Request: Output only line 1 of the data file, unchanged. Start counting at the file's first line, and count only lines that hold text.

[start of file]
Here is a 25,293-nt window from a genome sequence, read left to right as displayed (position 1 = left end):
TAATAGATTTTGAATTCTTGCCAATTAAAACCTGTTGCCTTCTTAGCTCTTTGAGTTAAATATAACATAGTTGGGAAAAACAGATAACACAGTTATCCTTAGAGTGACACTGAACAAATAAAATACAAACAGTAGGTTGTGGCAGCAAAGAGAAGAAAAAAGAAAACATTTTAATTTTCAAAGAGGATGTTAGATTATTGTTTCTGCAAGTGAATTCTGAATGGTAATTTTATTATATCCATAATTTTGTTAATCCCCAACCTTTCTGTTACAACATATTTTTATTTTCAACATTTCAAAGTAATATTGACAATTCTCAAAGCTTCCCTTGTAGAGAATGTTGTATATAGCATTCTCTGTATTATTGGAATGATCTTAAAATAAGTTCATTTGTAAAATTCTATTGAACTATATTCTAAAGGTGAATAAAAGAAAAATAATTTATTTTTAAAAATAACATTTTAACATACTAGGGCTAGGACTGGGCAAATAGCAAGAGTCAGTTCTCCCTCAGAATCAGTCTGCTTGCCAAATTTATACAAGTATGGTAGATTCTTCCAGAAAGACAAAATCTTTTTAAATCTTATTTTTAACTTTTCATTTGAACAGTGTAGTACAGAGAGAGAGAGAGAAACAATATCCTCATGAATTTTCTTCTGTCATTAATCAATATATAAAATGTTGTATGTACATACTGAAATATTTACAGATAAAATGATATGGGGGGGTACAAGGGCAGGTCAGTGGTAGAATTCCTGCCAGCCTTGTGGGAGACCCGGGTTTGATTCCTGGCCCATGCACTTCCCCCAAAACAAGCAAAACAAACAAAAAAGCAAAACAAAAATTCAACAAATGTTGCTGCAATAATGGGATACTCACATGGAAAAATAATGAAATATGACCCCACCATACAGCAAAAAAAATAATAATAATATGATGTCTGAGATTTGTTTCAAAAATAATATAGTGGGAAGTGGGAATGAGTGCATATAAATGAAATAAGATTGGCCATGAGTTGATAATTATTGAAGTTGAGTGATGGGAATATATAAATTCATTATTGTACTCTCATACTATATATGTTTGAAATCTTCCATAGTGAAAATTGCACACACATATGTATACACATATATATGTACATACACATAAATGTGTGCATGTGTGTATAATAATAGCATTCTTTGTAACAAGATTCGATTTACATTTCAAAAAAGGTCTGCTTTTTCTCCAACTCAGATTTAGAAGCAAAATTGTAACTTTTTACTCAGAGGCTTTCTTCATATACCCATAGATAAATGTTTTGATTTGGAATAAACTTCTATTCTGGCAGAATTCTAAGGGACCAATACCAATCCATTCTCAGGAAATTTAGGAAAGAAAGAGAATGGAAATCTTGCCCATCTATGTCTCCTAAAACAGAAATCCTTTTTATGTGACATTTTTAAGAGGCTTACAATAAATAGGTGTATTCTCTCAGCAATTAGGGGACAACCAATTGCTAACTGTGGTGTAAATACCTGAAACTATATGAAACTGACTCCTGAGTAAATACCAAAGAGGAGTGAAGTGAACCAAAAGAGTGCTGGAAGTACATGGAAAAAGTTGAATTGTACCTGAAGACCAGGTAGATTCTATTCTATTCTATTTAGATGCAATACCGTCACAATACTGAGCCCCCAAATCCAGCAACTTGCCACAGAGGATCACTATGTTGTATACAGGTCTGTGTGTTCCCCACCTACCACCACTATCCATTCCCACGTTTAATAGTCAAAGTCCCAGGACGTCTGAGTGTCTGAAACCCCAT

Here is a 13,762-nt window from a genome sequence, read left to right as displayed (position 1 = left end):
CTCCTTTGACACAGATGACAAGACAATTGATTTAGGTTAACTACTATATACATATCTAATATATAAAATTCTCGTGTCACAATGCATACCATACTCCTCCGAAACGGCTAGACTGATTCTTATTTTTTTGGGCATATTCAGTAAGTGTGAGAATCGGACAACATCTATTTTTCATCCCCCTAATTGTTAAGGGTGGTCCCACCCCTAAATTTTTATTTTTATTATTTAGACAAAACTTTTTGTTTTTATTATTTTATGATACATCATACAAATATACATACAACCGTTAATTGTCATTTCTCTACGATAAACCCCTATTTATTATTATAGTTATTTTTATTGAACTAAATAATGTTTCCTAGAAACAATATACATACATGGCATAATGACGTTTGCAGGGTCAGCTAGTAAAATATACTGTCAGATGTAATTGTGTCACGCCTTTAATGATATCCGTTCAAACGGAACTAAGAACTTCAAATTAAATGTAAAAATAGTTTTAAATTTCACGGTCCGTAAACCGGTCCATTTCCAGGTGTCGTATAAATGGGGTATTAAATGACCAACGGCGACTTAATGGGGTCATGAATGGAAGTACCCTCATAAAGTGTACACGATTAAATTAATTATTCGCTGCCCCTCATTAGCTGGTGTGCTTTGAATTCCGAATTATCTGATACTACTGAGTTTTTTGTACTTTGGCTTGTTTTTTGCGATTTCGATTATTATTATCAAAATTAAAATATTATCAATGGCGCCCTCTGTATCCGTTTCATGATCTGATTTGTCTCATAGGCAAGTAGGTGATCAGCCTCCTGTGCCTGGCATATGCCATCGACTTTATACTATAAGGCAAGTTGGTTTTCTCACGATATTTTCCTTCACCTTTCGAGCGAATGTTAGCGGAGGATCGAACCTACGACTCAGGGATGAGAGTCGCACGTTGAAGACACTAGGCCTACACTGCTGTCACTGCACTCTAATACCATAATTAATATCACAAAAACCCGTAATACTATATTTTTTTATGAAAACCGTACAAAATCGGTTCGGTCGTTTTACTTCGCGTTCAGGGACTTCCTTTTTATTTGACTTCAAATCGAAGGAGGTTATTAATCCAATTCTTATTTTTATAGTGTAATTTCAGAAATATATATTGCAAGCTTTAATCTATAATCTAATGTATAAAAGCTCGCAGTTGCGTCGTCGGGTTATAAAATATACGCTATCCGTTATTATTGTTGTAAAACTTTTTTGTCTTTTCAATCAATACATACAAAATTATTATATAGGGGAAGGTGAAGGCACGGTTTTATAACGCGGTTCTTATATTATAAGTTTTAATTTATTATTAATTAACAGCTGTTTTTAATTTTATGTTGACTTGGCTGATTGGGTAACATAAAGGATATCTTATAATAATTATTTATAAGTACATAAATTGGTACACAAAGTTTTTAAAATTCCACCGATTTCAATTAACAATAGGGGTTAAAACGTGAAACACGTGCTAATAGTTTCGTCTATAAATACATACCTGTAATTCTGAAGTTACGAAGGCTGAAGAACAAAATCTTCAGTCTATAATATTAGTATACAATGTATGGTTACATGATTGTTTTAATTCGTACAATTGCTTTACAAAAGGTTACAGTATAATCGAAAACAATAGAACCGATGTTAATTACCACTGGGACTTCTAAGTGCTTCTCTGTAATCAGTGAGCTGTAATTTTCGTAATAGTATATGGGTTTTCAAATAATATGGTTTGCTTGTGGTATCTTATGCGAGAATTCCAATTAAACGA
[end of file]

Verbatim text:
Here is a 25,293-nt window from a genome sequence, read left to right as displayed (position 1 = left end):